Progressive Autonomy

Recognizing the limits imposed by law and ACGME requirements on the degree of autonomy permissible for a trainee, pathology faculty will strive to provide as much independence and responsibility as possible, commensurate with the abilities and progress of a given resident.  The pace of this increasing autonomy will vary from resident to resident, depending on individual progress, and to some extent on the comfort level of individual faculty.  However, by completion of training, all residents are expected to have attained the capacity to function entirely independently (although all cases will ultimately be reviewed by a member of the faculty).

Philosophically, from day one, residents are encouraged to take ownership of the case material for which they are responsible, i.e., shepherd cases from accession to completion, ensure that high standards of quality are met at every stage of the process, and think of themselves as integral parts of the health care delivery team.  Residents are encouraged to “act like attendings,” during their training, thus building habits of thought and behavior to enable a smooth transition to post-training practice.

Sequential Example

The following is an example of a reasonable sequence of acquisition of progressive autonomy in the context of surgical pathology.  Note that the stages are not intended to directly correspond to PGY year.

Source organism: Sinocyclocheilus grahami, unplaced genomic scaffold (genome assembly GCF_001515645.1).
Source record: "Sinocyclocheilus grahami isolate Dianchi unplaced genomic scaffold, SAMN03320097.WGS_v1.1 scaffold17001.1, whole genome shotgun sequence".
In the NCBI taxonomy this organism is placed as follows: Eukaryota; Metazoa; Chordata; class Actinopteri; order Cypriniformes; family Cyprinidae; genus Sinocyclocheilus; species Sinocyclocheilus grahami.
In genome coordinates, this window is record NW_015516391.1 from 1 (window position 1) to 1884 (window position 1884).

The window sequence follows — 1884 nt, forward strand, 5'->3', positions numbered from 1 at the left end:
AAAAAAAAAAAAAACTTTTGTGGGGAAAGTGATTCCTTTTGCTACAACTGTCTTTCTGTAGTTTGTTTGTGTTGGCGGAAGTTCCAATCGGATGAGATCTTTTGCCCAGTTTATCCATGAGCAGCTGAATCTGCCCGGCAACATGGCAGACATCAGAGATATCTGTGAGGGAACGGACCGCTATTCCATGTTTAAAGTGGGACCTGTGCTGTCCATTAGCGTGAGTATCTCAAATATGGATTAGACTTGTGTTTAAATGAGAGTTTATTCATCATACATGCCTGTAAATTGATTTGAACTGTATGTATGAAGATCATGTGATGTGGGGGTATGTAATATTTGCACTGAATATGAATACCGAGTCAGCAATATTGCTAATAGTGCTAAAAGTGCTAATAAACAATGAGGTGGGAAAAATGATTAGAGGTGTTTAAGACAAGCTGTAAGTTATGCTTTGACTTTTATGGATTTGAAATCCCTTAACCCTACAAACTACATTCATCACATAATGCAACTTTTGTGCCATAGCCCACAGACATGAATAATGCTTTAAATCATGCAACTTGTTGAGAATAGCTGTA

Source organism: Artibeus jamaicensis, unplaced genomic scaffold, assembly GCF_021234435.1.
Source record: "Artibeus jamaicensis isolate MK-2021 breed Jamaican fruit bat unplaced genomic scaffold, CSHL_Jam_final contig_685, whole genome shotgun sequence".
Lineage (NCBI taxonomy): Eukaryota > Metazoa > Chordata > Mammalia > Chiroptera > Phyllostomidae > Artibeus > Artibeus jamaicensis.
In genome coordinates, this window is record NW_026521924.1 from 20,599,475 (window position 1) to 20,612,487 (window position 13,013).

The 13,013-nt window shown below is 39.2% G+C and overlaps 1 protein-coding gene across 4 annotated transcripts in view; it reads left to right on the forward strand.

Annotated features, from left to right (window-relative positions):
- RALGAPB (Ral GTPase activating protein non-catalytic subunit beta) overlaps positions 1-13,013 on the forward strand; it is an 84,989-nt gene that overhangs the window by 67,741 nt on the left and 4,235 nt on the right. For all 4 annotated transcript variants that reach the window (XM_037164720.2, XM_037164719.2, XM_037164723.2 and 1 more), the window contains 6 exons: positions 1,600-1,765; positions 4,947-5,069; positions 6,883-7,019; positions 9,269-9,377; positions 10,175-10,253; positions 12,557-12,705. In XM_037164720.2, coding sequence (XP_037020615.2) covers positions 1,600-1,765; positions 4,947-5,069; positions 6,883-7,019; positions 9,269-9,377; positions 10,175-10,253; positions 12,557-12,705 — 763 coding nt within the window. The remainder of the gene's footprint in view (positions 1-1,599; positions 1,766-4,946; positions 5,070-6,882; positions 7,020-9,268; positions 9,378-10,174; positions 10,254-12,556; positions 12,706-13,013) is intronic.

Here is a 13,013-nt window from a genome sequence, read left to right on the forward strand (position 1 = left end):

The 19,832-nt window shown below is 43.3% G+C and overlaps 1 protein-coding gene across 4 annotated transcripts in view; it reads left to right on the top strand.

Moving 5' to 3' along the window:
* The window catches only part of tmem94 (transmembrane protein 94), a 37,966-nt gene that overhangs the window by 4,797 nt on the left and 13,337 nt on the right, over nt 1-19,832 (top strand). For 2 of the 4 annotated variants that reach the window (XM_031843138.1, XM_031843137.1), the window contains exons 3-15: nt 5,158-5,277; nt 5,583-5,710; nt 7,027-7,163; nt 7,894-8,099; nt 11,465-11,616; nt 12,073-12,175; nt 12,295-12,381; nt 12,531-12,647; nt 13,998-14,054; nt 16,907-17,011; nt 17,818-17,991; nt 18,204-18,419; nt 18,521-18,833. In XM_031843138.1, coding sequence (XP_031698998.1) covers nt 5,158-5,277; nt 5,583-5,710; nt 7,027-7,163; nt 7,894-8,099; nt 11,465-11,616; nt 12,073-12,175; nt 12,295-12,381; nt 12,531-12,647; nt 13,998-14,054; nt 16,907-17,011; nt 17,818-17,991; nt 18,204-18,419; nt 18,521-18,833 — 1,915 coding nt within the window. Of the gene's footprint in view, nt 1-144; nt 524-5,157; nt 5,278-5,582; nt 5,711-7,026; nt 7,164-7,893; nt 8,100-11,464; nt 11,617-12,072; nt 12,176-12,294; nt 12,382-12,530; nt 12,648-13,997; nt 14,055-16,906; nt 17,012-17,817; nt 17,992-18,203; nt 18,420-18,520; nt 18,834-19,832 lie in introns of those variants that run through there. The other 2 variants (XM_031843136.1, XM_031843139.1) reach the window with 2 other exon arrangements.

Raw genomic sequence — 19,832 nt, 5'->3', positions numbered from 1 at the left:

Stage 1

Upon starting in surgical pathology as a PGY1, preview time will be relatively limited, as extended preview time is of limited value without a foundation of surgical pathology knowledge.  Required special studies will be communicated to the resident by the faculty in the course of signout.  Residents will essentially be expected to transcribe what their attending staff communicates regarding the microscopic description and diagnosis, and will be expected to proofread their reports to ensure accuracy.

Stage 2

As a foundation is gained, residents begin to preview at greater length, begin to formulate differential diagnoses and impressions, and come prepared to provide those to the attending.  The attending transitions to conveying the salient features of a case without giving specific word-for-word dictation of the wording of the microscopic description, diagnosis, or comment.  Special studies continue to be discussed and ordered in the context of signout.

Stage 3

Residents dictate descriptions and diagnoses during preview and make corrections following signout based on discussion during joint review.  Basic special studies are ordered during preview.

Stage 4

Residents perform a complete work-up independently.  Completed cases are delivered to the attending staff.  As appropriate, at the discretion of both the attending staff and the resident, signout can be abbreviated to focus on cases in which the attending staff substantially modifies the trainees report and/or there are specific teaching points the attending would like to discuss or specific questions the resident would like answered.